North Korea Claims To Have 'Modern' Weapons Capable Of 'Defeating' US

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Kim Jong Un
North Korean leader Kim Jong Un visits the Command of Large Combined Unit 324 of the Korean People's Army in an undisclosed location in this undated recent picture released by the North's KCNA in Pyongyang.

A senior North Korean military officer has claimed that Pyongyang is equipped with powerful modern weapons capable of defeating the US. This declaration coincides with speculation that the reclusive Asian nation may be planning to conduct a nuclear test, following its failed rocket launch on April 13. 

Vice Marshal Ri Yong Ho has claimed his nation is a nuclear and military power and that its 20-something leader Kim Jong Un is a military strategist.

The Korean People's Army is armed with powerful modern weapons... that can defeat the imperialists (US) at a single blow, he told in a meeting attended by party and military officials Wednesday, the Associated Press reported. The chief didn't disclose any further details about the weapons.

The closed meeting at the House of Culture, attended by Kim Jong Un, the third from the Kim dynasty to rule North Korea, marked the 80th anniversary of the army's founding.

Pyongyang drew heavy international criticism when it decided to test a long-range missile on April 13, reportedly aimed at boosting its defense to develop an intercontinental ballistic missile capable of striking the US. North's ambitious attempt to launch the Unha-3 rocket failed when it broke apart shortly after takeoff.

Speculation is rife that North Korea is nearing completion of preparations to test a nuclear device for the third time after two attempts in 2006 and 2009, an unnamed source with close ties to Pyongyang and Beijing told Reuters.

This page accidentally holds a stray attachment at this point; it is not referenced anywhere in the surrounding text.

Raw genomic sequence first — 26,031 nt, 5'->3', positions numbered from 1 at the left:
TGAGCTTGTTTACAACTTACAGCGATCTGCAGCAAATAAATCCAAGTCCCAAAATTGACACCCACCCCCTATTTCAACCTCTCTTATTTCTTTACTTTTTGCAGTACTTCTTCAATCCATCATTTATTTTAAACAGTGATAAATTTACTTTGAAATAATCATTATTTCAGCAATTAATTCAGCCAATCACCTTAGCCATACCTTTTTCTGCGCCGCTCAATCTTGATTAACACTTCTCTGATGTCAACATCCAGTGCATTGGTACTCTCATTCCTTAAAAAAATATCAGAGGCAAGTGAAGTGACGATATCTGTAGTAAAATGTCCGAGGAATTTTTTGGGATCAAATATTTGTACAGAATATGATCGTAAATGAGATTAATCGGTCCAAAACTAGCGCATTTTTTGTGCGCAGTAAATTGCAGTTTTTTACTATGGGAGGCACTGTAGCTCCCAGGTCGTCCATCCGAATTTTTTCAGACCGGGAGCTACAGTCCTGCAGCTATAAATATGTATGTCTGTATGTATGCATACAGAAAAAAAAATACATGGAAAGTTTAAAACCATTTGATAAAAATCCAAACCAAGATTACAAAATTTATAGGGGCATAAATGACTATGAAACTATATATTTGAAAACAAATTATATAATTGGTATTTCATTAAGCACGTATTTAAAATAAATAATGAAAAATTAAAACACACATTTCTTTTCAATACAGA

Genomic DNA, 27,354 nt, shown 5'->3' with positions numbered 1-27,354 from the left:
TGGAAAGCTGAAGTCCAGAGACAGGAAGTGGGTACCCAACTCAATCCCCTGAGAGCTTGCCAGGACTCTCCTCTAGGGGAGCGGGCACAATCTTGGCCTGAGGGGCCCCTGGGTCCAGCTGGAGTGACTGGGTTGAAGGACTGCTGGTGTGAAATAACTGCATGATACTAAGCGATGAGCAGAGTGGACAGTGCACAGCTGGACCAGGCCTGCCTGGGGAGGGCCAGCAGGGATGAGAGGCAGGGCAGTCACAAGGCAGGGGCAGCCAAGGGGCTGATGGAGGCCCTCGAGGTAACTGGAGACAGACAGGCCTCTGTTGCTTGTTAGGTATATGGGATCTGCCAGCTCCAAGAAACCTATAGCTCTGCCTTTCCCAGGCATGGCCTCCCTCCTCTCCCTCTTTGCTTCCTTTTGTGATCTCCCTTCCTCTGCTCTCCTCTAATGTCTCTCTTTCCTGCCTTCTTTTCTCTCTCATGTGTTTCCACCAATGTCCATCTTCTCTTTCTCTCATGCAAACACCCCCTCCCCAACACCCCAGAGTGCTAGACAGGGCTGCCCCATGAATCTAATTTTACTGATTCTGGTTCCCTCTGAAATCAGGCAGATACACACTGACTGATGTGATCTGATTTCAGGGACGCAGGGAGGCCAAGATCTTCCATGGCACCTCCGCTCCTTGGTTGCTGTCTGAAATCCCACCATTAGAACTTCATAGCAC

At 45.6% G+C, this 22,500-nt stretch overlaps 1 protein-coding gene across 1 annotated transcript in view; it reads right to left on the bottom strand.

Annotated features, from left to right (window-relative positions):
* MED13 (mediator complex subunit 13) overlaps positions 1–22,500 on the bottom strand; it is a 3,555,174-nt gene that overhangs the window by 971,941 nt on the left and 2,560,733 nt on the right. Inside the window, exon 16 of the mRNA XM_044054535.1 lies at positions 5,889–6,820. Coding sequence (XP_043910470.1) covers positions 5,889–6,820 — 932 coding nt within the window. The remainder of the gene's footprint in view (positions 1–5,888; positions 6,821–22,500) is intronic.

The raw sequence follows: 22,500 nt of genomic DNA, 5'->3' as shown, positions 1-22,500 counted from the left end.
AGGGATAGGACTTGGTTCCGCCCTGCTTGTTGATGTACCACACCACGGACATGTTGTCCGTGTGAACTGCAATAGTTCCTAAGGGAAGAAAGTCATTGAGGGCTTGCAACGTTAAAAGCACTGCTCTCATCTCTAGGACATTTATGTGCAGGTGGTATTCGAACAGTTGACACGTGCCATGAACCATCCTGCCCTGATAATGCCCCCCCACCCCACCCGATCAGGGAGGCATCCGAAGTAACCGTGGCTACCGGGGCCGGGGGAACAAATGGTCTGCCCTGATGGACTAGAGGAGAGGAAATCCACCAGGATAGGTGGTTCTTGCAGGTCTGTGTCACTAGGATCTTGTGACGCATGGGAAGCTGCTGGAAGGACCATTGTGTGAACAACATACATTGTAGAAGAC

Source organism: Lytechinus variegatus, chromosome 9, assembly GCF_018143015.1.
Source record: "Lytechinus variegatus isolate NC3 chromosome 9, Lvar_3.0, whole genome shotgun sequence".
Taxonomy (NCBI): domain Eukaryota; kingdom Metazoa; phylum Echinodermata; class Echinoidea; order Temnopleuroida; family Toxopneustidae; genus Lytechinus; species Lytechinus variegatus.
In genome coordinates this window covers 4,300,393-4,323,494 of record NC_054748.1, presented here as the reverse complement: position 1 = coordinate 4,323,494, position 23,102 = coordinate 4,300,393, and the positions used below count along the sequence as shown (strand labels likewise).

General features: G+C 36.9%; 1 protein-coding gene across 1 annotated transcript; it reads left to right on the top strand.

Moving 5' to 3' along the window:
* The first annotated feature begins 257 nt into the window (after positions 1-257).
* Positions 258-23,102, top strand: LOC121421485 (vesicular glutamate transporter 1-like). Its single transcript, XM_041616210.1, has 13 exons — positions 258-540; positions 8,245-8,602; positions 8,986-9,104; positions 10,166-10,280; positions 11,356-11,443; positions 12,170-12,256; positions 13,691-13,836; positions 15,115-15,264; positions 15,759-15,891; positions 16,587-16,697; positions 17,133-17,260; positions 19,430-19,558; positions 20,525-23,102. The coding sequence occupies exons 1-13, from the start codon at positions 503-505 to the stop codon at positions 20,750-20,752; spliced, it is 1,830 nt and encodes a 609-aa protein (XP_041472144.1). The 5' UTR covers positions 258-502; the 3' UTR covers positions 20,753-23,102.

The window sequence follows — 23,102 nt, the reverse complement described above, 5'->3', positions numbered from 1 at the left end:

Observers have said that North Korea may have developed the capabilities to test a nuclear weapon using highly enriched uranium, which has raised concerns in Washington, Seoul and Tokyo.

The source didn't specify whether uranium or a limited supply of plutonium would be used in the test.

US Secretary of Defense Leon Panetta, speaking to reporters during a trip to Brasilia, said he had no specific information on whether North Korea would go ahead with a test, Reuters reported.

But I again would strongly urge them not to engage in any kind of provocation - be it nuclear testing or any other act - that would provide greater instability in a dangerous part of the world, he said.

Beijing has, meanwhile, shifted its stance regarding Pyongyang's widely panned rocket launch. China's senior-most diplomat showered praise on Kim Jong-Un and promised to strengthen ties with North Korea in a meeting with Kim Yong-il, the Korean Workers' Party director of international affairs, Sunday.

The traditional friendship between China and North Korea is a precious treasure for our two parties, two countries and our peoples, Dai told Kim Yong-il, who visited Beijing. China is willing to work with North Korea to take friendly cooperation to new heights.

China, considered North's biggest ally, had condemned the launch along with other world powers in a United Nations Security Council (UNSC) statement, but has been ignoring calls for harsher sanctions on the North Korean regime.

Panetta told US lawmakers last week that China had assisted in North Korea's missile program, but said he did not know the exact extent of that.

However, Chinese Foreign Ministry spokesman Liu Weimin denied the US claims, saying that China is always against the proliferation of weapons of mass destruction and the carrier equipment of such weapons.

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